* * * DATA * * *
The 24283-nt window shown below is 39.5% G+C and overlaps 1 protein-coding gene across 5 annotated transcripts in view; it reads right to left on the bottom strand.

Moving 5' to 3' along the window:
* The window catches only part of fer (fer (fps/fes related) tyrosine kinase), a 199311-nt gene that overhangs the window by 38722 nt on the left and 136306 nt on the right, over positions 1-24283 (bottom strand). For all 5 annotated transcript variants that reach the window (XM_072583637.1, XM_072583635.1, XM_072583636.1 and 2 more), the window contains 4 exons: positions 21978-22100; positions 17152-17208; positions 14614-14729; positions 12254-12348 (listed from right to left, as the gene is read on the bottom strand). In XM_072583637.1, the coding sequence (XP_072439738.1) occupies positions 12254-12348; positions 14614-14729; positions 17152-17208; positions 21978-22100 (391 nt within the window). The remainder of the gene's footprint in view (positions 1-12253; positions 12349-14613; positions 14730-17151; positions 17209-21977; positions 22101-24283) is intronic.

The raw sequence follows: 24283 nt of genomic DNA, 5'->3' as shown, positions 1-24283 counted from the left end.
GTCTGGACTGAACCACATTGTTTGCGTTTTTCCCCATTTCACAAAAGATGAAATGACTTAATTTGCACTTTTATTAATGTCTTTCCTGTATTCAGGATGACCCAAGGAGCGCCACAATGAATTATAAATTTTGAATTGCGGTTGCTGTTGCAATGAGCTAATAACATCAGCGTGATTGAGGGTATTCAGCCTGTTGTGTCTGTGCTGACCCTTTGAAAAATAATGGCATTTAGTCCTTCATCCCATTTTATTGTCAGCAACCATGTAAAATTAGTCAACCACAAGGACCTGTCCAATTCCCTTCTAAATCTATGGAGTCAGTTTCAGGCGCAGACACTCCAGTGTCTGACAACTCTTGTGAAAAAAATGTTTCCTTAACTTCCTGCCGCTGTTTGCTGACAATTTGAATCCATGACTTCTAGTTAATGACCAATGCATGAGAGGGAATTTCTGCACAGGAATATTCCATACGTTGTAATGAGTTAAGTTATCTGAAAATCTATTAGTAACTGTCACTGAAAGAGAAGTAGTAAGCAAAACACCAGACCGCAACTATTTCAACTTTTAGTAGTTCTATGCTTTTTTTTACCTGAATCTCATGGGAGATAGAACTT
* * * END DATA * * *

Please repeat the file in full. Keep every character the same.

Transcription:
The 24283-nt window shown below is 39.5% G+C and overlaps 1 protein-coding gene across 5 annotated transcripts in view; it reads right to left on the bottom strand.

Moving 5' to 3' along the window:
* The window catches only part of fer (fer (fps/fes related) tyrosine kinase), a 199311-nt gene that overhangs the window by 38722 nt on the left and 136306 nt on the right, over positions 1-24283 (bottom strand). For all 5 annotated transcript variants that reach the window (XM_072583637.1, XM_072583635.1, XM_072583636.1 and 2 more), the window contains 4 exons: positions 21978-22100; positions 17152-17208; positions 14614-14729; positions 12254-12348 (listed from right to left, as the gene is read on the bottom strand). In XM_072583637.1, the coding sequence (XP_072439738.1) occupies positions 12254-12348; positions 14614-14729; positions 17152-17208; positions 21978-22100 (391 nt within the window). The remainder of the gene's footprint in view (positions 1-12253; positions 12349-14613; positions 14730-17151; positions 17209-21977; positions 22101-24283) is intronic.

The raw sequence follows: 24283 nt of genomic DNA, 5'->3' as shown, positions 1-24283 counted from the left end.
GTCTGGACTGAACCACATTGTTTGCGTTTTTCCCCATTTCACAAAAGATGAAATGACTTAATTTGCACTTTTATTAATGTCTTTCCTGTATTCAGGATGACCCAAGGAGCGCCACAATGAATTATAAATTTTGAATTGCGGTTGCTGTTGCAATGAGCTAATAACATCAGCGTGATTGAGGGTATTCAGCCTGTTGTGTCTGTGCTGACCCTTTGAAAAATAATGGCATTTAGTCCTTCATCCCATTTTATTGTCAGCAACCATGTAAAATTAGTCAACCACAAGGACCTGTCCAATTCCCTTCTAAATCTATGGAGTCAGTTTCAGGCGCAGACACTCCAGTGTCTGACAACTCTTGTGAAAAAAATGTTTCCTTAACTTCCTGCCGCTGTTTGCTGACAATTTGAATCCATGACTTCTAGTTAATGACCAATGCATGAGAGGGAATTTCTGCACAGGAATATTCCATACGTTGTAATGAGTTAAGTTATCTGAAAATCTATTAGTAACTGTCACTGAAAGAGAAGTAGTAAGCAAAACACCAGACCGCAACTATTTCAACTTTTAGTAGTTCTATGCTTTTTTTTACCTGAATCTCATGGGAGATAGAACTT